Posted Fri, 03/07/2014 - 07:57 by David Barrett Admin
Our style of music is vocabulary driven, and the best way to implement great sounding high end licks in our vocabulary is to harvest them from great players. Check out "Say What You Mean, Baby" by Paul deLay on the Greasy Kid Stuff release from Kid Ramos https://itunes.apple.com/us/album/greasy-kid-stuff/id626224731 This is a KILLER solo (and the entire album is great), with tons of great high end licks for you to use. He's playing a G Harmonica in 2nd Position in this tune.
Posted Thu, 03/06/2014 - 08:02 by David Barrett Admin
Though only one of the blue notes in the blues scale is available from holes 6+ to 9+, it's still a viable way to play, especially when you add the 6 and 6' to round out the scale. Put on a more bluesy jam track (a "Box" is a good choice) and give it a try.
Posted Wed, 03/05/2014 - 09:05 by David Barrett Admin
Instead of taking just one lick and moving it up an octave, try it with an entire song. Use "Temperature" from Tongue Block Study 2 and move it up an octave. Though by now you've probably already memorized the notes on your C Harmonica, you can visit Music Theory Study 1 for a note layout. The process is simple. The first lick of the song is 3 4+ 3, which are the notes B C B. Move these notes up one octave to 7 7+ 7. Print out the sheet music for the song and write below the TAB the octave above version. continue reading...
Posted Tue, 03/04/2014 - 08:27 by David Barrett Admin
The Major Pentatonic Scale we started with in this series was 6+ 6 7 8 8+ 9+ 10. The same notes are found one octave lower 2 3" 3 4 5+ 6+ 6. These are notes we use all the time. Try making up some licks with these lower notes and moving them up an octave. This is called octave substitution and is a tool often used by improvisers to move up to the high end in a way that makes melodic sense, and commonly without the need of a slick transition lick. Take this lick for example: 2 3" 3 4 5+ 6+ 6+ 5+ 6+ and then repeat it at 6+ 6 7 8 8+ 9+ 9+ 8+ 9+. I use this in my instrumental study song "Blow! continue reading...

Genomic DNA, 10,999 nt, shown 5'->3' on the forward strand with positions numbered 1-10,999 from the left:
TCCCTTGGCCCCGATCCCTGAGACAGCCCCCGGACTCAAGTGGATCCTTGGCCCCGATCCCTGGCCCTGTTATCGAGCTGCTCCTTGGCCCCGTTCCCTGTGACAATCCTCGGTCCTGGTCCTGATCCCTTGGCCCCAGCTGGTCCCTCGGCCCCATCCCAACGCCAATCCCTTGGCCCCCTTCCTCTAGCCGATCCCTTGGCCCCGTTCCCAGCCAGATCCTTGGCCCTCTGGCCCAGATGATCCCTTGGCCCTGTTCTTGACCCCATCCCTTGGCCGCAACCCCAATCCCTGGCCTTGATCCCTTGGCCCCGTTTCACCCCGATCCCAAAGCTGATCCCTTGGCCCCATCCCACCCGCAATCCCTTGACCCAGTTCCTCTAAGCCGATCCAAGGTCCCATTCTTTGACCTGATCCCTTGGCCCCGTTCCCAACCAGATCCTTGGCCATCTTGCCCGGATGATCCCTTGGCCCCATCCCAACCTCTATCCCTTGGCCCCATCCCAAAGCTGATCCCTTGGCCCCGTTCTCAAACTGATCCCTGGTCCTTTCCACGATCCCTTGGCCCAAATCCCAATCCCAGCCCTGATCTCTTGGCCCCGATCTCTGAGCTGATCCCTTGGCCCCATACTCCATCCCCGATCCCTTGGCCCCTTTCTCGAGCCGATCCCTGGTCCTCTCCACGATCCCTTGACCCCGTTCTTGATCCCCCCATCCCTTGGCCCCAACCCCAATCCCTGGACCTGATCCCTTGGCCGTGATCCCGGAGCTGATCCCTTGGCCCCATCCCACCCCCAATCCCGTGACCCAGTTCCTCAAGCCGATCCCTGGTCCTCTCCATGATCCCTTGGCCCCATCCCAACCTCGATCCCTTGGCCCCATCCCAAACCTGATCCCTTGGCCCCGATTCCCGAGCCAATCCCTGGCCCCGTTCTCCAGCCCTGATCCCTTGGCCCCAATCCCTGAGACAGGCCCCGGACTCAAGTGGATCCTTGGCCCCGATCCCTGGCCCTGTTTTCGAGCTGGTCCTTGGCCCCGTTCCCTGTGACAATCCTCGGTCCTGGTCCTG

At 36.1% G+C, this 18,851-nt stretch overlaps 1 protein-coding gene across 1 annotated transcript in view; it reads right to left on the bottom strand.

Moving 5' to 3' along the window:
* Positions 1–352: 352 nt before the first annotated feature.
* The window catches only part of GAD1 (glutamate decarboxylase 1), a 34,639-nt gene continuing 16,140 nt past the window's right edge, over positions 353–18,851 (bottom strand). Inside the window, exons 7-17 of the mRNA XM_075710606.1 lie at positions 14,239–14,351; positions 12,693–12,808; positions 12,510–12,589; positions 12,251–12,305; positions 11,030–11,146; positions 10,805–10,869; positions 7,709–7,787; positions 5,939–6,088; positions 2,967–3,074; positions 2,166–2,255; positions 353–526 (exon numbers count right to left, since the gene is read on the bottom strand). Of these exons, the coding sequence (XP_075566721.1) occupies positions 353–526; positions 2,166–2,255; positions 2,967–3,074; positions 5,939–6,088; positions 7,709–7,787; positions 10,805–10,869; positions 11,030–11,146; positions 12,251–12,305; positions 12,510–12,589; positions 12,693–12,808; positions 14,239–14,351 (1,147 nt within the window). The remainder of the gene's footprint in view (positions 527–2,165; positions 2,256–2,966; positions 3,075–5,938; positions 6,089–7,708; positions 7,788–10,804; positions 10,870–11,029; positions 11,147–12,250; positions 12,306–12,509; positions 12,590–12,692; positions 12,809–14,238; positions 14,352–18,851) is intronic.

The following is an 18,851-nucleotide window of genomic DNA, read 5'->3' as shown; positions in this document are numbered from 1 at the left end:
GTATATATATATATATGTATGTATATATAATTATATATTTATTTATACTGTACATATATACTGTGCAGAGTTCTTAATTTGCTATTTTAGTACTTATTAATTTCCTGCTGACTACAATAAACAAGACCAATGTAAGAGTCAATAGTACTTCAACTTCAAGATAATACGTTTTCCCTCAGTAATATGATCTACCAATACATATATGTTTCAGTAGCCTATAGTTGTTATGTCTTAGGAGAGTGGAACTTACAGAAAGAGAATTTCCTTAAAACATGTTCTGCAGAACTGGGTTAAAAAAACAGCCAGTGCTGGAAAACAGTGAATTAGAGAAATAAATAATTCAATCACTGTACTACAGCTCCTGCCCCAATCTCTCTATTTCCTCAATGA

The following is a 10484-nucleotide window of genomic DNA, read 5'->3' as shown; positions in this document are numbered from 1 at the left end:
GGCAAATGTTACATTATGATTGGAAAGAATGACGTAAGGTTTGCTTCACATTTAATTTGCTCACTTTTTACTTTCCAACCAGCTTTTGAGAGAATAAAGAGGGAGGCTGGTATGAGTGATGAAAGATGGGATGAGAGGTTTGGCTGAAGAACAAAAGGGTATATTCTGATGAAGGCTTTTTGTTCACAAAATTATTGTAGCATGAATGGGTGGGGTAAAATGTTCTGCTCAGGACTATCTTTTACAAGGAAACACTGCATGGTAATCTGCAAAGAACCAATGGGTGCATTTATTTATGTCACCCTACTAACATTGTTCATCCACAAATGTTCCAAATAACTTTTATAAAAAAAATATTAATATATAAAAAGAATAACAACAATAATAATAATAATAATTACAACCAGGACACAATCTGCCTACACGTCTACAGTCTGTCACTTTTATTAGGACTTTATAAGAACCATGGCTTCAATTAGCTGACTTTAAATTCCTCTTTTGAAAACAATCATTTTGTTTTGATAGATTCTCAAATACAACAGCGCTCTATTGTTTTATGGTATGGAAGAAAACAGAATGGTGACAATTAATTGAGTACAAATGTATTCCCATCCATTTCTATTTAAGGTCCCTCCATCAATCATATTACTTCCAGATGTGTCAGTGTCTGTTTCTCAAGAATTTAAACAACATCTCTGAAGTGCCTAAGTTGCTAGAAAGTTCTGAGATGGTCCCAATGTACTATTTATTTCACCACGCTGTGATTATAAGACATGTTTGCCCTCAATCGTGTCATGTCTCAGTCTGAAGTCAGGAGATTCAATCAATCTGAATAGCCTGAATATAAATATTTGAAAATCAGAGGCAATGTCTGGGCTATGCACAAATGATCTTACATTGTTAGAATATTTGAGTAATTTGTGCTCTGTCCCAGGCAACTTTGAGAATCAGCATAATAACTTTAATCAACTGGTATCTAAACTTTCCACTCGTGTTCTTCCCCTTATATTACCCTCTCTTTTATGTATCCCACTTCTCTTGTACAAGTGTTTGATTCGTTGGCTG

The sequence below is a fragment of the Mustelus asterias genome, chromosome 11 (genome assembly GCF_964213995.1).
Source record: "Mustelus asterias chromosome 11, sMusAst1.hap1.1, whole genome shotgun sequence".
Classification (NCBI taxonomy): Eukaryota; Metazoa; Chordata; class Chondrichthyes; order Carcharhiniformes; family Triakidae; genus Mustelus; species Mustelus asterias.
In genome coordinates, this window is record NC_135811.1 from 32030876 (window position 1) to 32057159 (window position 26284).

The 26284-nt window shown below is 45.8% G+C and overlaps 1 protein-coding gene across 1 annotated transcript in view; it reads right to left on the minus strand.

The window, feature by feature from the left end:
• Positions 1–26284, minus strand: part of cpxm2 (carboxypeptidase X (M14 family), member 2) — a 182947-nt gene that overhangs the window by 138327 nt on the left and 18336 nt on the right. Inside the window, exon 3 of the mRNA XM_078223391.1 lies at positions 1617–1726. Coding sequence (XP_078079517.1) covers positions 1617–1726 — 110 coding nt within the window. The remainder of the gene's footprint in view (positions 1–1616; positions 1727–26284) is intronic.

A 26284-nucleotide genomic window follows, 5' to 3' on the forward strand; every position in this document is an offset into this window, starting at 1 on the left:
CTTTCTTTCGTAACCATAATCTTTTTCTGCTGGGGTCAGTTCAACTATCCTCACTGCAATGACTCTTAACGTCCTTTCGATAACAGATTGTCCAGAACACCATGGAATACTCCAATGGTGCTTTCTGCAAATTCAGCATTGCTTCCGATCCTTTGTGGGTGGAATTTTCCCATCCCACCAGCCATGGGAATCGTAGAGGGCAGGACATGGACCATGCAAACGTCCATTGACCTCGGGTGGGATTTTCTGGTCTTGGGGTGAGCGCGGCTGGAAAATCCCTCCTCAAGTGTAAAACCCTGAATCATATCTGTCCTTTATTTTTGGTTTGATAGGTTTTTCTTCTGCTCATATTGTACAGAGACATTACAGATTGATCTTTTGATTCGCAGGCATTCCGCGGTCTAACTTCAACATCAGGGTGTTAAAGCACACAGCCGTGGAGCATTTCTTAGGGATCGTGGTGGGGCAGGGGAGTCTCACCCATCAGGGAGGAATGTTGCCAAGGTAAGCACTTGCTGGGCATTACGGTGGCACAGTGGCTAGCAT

Posted Mon, 03/03/2014 - 08:45 by David Barrett Admin
Our next step is to tip our hats to the V7 Chord in Bars 9 (the beginning of the V-IV-I lick) and 12 (the last piece of the turnaround). The V7 Chord is D F# A C, making 6 A, 8 D and 10 A from our scale available as notes of the V7 Chord. continue reading...
Posted Wed, 02/26/2014 - 08:07 by David Barrett Admin
In Improvising Study 2 you learned about Focus Notes. These are the most common notes to start a lick on, and are based on the I7 Chord (G B D F on a C Harmonica in 2nd Position). Now that you've worked on Focus Notes on holes 1 through 6, it's time to work them from holes 6 to 9. Improvise again to the jam track you played with yesterday and now play one chorus starting, or playing a pickup to, the 6+ G (Root). Then the next chorus on the 7 B (3rd). Another chorus on 8 D (5th). Then 9 F (flat-7th). And lastly 9+ G (Root again). continue reading...
Posted Tue, 02/25/2014 - 12:30 by David Barrett Admin
Now that you've dialed in playing up and down the scale, put on a jam track and improvise to it, ONLY playing the notes within the scale. It will be a challenge to stay within the scale, especially for those with more improvising experience (muscle memory will pull you out of the scale, so make sure to choose a moderate tempo jam track). Take mental note as to which notes within the scale sound really, and where, so we can further explore how to choose notes within this scale that will interact well with the three chords of our 12 Bar Blues progression.
Posted Mon, 02/24/2014 - 08:28 by David Barrett Admin
The passage I had you practicing Friday (6+ 6 7 8) contains the first four notes of the ascending G Major Pentatonic Scale. Those notes, in this order, represents one of the best licks to transition you into the high end of the harmonica.
Here's the complete scale...
6+ 6 7 8 8+ 9+
Add the 10 at the end and you get another usable note = 6+ 6 7 8 8+ 9+ 10
Practice this ascending and descending 100 times today and you'll be ready for our next step. continue reading...